Lawyers representing protesters told Human Rights Watch that a number of protesters have filed formal complaints to the courts about the beatings. Prosecutors have in some cases charged protesters with participating in an "unauthorized" gathering or other charges such as disobeying orders of a public agent, constitution of a "criminal gang," and destruction of private property. But authorities have not, to Human Rights Watch's knowledge, announced any investigations or prosecutions of those responsible for the brutal violence against the protesters, except for the investigation into the death of a protester, Kamal Ammari, in Safi (see below).

"Moroccans voted for a constitution that contains bold language in favor of human rights," Whitson said. "Nothing can show more quickly that their ‘yes' vote means reforms in practice than a new respect by authorities for the right to demonstrate and sanctions against officers who beat protesters without cause."

May 15, Témara

The February 20 Movement tried to organize a picnic outside the headquarters of the General Direction of the Surveillance of the Territory (Direction générale de la Surveillance du territoire, or DGST), which is widely suspected of housing a secret interrogation facility, despite government denials. The purpose, the organizers said, was to support political reform and the release of political prisoners via an afternoon of plays, poetry, and music.

The event never took place because the security forces intercepted the would-be participants as they gathered in front of the nearby Aswak Essalam supermarket. In some cases, security forces stopped protesters as they drove up to the supermarket, asked for their IDs and searched their bags, and then ordered them to leave.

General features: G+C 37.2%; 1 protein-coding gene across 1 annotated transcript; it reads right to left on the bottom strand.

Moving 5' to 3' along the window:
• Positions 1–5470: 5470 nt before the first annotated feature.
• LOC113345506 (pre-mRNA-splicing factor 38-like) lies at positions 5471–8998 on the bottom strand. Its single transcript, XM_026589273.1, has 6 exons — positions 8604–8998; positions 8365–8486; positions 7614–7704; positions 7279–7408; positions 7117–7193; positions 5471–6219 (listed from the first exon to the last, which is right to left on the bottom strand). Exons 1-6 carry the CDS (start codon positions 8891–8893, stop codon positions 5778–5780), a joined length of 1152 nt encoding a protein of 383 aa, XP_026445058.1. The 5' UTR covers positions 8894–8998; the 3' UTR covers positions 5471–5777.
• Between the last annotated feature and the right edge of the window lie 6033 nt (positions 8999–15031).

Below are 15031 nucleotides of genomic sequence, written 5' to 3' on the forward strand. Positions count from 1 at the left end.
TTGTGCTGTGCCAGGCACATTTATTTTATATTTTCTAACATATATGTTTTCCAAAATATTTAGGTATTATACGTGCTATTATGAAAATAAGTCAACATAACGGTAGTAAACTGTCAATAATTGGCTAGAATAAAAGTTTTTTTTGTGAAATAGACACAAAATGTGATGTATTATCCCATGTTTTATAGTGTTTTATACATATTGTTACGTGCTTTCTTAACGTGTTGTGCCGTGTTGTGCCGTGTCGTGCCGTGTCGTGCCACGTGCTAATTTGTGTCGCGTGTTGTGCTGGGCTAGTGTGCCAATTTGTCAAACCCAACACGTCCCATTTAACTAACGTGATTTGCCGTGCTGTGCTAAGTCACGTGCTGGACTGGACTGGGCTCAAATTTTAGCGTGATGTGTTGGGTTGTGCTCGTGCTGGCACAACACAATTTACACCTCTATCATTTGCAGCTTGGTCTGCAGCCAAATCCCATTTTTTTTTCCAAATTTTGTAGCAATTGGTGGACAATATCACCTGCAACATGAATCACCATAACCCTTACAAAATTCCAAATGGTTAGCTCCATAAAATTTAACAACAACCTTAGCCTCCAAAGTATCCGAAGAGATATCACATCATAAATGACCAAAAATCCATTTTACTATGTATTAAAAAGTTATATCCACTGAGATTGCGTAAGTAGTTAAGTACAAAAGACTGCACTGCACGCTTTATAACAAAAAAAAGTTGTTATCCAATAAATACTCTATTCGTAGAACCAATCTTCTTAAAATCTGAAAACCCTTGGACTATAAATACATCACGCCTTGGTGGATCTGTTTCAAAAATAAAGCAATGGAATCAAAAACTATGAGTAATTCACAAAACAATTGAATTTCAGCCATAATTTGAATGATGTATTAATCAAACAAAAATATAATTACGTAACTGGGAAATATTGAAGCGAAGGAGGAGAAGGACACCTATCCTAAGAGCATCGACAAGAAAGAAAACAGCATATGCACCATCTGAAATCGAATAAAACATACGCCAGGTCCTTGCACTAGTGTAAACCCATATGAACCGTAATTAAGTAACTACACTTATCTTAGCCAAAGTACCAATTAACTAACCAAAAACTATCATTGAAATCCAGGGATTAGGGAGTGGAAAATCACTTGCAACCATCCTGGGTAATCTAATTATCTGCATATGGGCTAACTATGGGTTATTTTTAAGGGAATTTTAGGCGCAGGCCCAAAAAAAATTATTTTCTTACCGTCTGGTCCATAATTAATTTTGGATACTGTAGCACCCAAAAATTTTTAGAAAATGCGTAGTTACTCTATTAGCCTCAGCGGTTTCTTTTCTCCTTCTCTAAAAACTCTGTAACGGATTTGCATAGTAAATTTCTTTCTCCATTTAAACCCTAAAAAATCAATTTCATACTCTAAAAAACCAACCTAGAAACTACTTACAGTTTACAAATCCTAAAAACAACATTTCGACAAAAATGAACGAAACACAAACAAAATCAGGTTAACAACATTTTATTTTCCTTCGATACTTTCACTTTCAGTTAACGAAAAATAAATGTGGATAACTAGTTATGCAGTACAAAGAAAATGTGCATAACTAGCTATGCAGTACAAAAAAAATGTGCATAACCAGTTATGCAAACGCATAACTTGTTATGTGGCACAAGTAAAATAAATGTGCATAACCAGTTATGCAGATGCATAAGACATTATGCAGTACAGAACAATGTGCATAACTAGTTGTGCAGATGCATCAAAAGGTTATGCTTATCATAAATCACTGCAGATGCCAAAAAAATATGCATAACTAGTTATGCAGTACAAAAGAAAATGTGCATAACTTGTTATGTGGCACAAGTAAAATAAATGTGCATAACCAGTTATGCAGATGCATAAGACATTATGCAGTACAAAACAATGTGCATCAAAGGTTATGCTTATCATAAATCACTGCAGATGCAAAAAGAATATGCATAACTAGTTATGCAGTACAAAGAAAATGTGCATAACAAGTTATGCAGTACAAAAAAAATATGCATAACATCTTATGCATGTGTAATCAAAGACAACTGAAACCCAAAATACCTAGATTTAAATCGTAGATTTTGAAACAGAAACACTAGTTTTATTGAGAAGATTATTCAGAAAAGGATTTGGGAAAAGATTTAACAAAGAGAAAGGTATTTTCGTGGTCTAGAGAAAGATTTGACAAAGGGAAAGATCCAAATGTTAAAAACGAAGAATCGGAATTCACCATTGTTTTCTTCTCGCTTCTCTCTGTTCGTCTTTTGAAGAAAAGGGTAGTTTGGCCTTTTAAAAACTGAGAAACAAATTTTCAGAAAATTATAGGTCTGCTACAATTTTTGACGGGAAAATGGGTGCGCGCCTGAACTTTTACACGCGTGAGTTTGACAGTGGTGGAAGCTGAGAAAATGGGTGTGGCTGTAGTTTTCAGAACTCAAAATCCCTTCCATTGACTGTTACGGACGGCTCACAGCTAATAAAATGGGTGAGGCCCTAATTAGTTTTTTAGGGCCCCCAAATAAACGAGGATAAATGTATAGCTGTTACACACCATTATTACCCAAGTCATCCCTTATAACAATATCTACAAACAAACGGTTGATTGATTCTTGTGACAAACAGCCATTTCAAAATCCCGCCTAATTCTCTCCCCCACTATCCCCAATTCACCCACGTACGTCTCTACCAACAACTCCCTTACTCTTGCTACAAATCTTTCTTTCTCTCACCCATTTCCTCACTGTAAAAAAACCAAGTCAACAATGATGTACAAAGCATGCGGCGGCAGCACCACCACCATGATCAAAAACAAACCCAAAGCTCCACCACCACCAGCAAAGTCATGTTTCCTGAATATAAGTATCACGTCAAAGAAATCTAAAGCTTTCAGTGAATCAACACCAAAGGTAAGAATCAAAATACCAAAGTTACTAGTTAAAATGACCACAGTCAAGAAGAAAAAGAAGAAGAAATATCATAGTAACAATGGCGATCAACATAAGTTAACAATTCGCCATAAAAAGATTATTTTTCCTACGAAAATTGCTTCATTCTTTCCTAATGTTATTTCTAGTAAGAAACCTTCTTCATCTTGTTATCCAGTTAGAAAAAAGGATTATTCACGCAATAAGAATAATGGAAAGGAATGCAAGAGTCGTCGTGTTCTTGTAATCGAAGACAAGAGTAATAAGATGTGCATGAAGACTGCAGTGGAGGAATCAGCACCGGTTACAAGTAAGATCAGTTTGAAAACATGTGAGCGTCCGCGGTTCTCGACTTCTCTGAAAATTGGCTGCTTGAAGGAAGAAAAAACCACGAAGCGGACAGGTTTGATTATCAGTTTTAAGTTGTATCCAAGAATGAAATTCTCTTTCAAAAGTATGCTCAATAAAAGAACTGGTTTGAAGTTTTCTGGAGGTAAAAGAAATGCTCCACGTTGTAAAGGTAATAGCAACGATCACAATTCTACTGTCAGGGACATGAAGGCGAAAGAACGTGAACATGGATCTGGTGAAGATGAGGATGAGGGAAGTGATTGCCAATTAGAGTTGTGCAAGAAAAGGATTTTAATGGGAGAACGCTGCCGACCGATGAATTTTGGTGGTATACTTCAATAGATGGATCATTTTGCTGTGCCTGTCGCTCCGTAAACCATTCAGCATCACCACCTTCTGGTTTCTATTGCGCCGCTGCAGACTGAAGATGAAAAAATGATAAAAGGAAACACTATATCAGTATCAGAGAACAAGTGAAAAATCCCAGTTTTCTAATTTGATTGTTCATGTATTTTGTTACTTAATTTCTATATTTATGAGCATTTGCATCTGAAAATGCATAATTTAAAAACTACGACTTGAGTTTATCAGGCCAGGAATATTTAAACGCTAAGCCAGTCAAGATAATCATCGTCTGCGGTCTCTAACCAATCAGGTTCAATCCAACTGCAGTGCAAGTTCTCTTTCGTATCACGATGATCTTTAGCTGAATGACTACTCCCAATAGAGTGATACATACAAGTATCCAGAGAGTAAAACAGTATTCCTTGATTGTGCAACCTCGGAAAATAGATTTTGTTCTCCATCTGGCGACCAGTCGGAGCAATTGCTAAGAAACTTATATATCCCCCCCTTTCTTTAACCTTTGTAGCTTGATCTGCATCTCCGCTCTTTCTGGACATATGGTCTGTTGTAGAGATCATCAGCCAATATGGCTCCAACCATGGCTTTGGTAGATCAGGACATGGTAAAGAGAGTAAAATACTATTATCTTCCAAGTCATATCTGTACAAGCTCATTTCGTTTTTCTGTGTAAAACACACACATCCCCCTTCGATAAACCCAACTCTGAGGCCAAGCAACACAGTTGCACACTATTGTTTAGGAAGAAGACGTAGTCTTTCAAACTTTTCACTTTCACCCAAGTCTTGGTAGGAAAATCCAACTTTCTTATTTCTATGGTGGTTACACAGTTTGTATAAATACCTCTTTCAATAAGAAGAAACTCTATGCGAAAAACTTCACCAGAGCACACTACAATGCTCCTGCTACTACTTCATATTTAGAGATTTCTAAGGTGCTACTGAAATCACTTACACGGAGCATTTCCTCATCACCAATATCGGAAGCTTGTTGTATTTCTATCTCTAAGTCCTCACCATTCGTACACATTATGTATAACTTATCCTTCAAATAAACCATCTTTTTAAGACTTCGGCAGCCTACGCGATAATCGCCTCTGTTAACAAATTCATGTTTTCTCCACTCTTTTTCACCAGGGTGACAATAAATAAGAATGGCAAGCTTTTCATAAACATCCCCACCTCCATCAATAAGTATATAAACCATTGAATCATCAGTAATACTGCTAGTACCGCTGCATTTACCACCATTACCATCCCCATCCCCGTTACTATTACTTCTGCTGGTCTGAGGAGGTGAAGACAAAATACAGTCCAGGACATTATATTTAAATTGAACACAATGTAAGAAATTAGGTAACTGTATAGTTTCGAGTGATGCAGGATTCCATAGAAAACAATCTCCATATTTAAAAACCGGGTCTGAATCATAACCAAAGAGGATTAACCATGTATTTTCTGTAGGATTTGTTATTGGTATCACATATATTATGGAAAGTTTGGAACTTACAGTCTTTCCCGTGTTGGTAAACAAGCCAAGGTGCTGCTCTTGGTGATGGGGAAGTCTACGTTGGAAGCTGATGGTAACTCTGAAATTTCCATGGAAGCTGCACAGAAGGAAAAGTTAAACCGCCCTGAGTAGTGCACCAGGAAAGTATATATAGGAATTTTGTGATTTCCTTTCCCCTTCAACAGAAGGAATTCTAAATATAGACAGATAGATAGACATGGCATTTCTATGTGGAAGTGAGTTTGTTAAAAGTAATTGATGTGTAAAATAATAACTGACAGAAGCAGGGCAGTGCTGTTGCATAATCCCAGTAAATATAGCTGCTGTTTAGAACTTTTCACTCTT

Other protesters who reached the supermarket said that the security forces detained them or beat them to keep them from going further. Mohammed Allal el-Fajeri, a 34-year-old journalist from the city of Salé, said that when he got to the supermarket, security forces asked him and a friend for their IDs, took photos of them, and detained them:

The police were clubbing people everywhere, with no warning.... They put me in a big police vehicle and called me gay, a traitor, and a criminal. Then they took me to the police station in Témara. There they took our cellphones and got us to give them our phones' PIN codes by warning us that they could use "other means" to get us to comply. They went into our phones' address books, copied phone numbers and deleted our pictures ... They asked us questions about our work, families, and political affiliations. They kept me at the police station asking questions during four-and-a-half hours, when I had been at the protest for only 15 minutes ... Afterward they let me go."

A protest leader, Oussama el-Khlifi, a 23-year-old from Rabat who has a degree in information sciences but is unemployed, told Human Rights Watch he and a few other friends made it to the intended site of the demonstration, where 100 or so people had managed to gather. But as soon as they chanted their first slogan, he said, the police moved in to disperse them.

"We ran away but the police followed us for about 800 meters," el-Khlifi said. "I was in a group of about 11 protesters, pursued by police in their cars." El-Khlifi said that he ended up in a cul-de-sac. "I tried to hide in a store but the police found me. They forced me to say, ‘Long live the king' and they hit me on my shoulder. When I didn't fall, they clubbed me on the head and I lost consciousness. When I regained consciousness, I found myself at the hospital, with a broken nose and an injured shoulder."

When Human Rights Watch interviewed el-Khlifi on June 8, injuries on his nose and elsewhere on his face were still visible. Selma Maârouf, a 22-year-old university student, also said security forces pursued and beat her after dispersing the protest.